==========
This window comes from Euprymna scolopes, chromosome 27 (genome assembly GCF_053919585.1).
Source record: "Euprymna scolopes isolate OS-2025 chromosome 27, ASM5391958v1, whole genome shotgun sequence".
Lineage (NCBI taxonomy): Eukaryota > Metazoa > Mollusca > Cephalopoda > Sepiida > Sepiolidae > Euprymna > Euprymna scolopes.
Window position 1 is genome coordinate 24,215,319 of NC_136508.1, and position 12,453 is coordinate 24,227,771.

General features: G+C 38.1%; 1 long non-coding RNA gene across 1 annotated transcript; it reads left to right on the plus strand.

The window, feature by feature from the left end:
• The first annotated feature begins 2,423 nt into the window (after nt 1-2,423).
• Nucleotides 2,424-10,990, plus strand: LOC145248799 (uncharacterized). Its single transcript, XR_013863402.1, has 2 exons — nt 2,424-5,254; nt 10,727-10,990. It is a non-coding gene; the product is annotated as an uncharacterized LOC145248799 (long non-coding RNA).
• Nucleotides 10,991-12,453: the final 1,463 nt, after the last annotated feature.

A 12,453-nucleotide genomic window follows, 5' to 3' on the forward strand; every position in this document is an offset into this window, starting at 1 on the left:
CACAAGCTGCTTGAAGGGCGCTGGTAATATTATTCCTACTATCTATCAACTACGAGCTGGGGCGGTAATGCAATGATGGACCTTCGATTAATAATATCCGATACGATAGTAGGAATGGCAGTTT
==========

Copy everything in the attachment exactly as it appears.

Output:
This window comes from Euprymna scolopes, chromosome 27 (genome assembly GCF_053919585.1).
Source record: "Euprymna scolopes isolate OS-2025 chromosome 27, ASM5391958v1, whole genome shotgun sequence".
Lineage (NCBI taxonomy): Eukaryota > Metazoa > Mollusca > Cephalopoda > Sepiida > Sepiolidae > Euprymna > Euprymna scolopes.
Window position 1 is genome coordinate 24,215,319 of NC_136508.1, and position 12,453 is coordinate 24,227,771.

General features: G+C 38.1%; 1 long non-coding RNA gene across 1 annotated transcript; it reads left to right on the plus strand.

The window, feature by feature from the left end:
• The first annotated feature begins 2,423 nt into the window (after nt 1-2,423).
• Nucleotides 2,424-10,990, plus strand: LOC145248799 (uncharacterized). Its single transcript, XR_013863402.1, has 2 exons — nt 2,424-5,254; nt 10,727-10,990. It is a non-coding gene; the product is annotated as an uncharacterized LOC145248799 (long non-coding RNA).
• Nucleotides 10,991-12,453: the final 1,463 nt, after the last annotated feature.

A 12,453-nucleotide genomic window follows, 5' to 3' on the forward strand; every position in this document is an offset into this window, starting at 1 on the left:
CACAAGCTGCTTGAAGGGCGCTGGTAATATTATTCCTACTATCTATCAACTACGAGCTGGGGCGGTAATGCAATGATGGACCTTCGATTAATAATATCCGATACGATAGTAGGAATGGCAGTTT